Yesterday Was Freaky
The first issue from comic that advertises itself as ‘Freaky Friday meets Goodfellas’ has it’s work cut out for itself with that tagline. The first few pages of Crosswind #1 start with a bang. Literally! The sound resonates and grows louder throughout the rest of the first issue. That’s not a surprise when you look at the creative team behind it; Gail Simone and Cat Staggs.
I’m getting ahead of myself here though! Crosswind #1 sets up the story of Cason a hitman and Juniper a housewife. Cason, a hired gun opens the comic on a snowy hilltop, his trusted ‘Sig Sauer P226’ pressed into the forehead of a childhood friend. Shot fired, job done, Cason returns home. Juniper’s story begins with a confrontation with her stepson followed by an abrasive phonecall from her beligerant husband demanding a dinner party. The pair couldn’t live more different lives if they even tried.
Cason seems to be struggling with the baggage his job carries. While he does pull the trigger on his friend he’s also aware his friend was innocent of the accusations. Juniper is just struggling. She’s faced with the possibility of her husband cheating on her, the strained relationship with her stepson and the unwanted advances and harassment from her teenage neighbours.
…I Always Wanted To Be A Gangster
The body swap comes as abruptly for these two as it did for me. I walked into Crosswind completely unaware it was a body swap comic. In fact, just like Juniper and Cason I had no idea that it was about to happen until it did. Unlike the body swapped pair, everything about the comic made a whole lot of sense then. Though I do recommend you afford the first issue a second read, just to ensure you soak in the story for all it offers.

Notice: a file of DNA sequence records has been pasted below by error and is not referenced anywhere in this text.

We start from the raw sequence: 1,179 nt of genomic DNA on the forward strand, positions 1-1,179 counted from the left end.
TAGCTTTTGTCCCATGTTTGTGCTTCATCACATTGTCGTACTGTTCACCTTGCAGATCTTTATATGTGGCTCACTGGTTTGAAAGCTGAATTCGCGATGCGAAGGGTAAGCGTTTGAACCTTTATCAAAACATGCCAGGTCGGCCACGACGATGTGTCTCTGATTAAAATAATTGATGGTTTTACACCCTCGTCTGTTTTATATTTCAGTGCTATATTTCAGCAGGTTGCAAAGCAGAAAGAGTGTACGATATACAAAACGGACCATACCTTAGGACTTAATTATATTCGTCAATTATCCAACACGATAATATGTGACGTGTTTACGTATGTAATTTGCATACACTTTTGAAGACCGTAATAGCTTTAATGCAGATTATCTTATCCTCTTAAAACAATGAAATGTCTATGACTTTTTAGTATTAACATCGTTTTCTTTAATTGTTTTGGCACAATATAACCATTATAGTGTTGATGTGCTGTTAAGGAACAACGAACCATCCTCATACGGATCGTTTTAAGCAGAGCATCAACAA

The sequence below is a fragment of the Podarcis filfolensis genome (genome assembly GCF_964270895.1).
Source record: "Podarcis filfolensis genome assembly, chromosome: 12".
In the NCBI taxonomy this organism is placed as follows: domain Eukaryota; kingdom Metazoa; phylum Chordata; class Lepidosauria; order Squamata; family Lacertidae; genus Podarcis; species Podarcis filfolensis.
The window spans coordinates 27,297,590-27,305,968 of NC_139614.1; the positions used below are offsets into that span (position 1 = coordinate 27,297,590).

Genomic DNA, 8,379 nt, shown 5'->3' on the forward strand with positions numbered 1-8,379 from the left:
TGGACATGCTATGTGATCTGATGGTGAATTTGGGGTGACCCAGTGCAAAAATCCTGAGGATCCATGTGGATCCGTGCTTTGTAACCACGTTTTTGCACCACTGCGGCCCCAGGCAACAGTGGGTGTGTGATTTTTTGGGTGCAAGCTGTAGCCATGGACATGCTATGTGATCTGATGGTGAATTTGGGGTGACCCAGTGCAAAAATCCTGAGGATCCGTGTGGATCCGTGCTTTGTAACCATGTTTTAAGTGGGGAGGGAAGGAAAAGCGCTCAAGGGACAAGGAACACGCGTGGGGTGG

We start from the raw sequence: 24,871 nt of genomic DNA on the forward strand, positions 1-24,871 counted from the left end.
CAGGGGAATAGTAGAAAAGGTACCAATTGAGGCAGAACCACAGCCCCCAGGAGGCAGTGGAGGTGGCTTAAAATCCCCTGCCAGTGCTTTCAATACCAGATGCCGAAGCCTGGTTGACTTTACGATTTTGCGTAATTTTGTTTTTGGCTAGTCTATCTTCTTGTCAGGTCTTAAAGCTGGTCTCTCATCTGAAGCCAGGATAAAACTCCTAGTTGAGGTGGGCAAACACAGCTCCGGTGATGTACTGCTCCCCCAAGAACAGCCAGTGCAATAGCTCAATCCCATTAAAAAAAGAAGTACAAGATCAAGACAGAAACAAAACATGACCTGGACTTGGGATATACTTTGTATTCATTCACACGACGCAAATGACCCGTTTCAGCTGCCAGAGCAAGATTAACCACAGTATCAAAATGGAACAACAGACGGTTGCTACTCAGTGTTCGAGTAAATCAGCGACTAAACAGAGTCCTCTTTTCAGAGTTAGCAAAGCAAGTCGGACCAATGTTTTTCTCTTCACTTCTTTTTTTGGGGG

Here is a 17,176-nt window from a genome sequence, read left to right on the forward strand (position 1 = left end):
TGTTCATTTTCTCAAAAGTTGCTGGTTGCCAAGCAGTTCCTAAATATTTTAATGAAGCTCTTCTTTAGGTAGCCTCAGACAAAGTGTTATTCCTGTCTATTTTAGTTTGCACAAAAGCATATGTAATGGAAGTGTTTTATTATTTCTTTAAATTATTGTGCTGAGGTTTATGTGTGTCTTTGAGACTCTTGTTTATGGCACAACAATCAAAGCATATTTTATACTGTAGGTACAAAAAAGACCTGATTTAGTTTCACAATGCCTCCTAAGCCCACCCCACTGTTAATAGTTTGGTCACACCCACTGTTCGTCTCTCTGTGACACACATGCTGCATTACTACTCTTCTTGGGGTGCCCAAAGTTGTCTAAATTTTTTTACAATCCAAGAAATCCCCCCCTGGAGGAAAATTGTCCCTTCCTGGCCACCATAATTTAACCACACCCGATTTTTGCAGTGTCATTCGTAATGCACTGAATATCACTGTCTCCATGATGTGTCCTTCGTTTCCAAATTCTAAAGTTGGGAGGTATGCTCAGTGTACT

Both Cason and Juniper are trapped by their circumstances. Cason has nowhere and really no one to turn to, his job has made that so. Juniper’s relationships are a prison, forcing her to give up her only real escape; reading. Stagg’s panels feel very tight, each frame is crammed with her photorealist style.
This intensifies the sense of being trapped, there is no space in the comic not used, just as there is no where for Cason or Juniper to go. Her style works very well in the crime genre too, characters are expressive with tiny details snapshotted for us to study.
Simone doesn’t just leave all the work up to Stagg though. Her characters, their words, all feel very real. Cason and Juniper aren’t just victims of their circumstances, they’re fully aware of their worlds. Aware of their choices, their relationships and their inability to move outside of that world. Juniper tends to be our focus in this issue. Simone affords her more time, casting a light on just how hard she has it, she truly seems alone. Her husband’s possible affair aside, he dismisses her claims of harassment from neighbours as simply ‘Boys being boys’ when it’s clearly more, a lot more than that.
Hired Gun Housewife
The body swap is the chance for these two to maybe find an escape. This isn’t a teenage daughter and an adult mother swapping bodies. It isn’t a high school jock or geeky girl. This isn’t a moral dilemma wrapped around a comedy about expectations and reality between generations. This is a hired killer and a housewife swapping bodies. We’ll have to wait and see if they will fall into their old ways or seize the chance to make a real escape from their lives.
Simone and Staggs look set to add something new to the body swap theme. There is a definite harmony between the co-creators and I’m keen to see it play out across the rest of the series. Crosswind is most certainly going on my pull list. Personally I can’t wait to see just what Cason as Juniper has in store for her husband’s dinner party. Here’s hoping there’s a big slice of comeuppance on the menu with some justice leftover for the boys next door!
Editor-in-Chief, part-time super villain and hoarder of cats. If you can’t find me writing, I’m probably in the kitchen!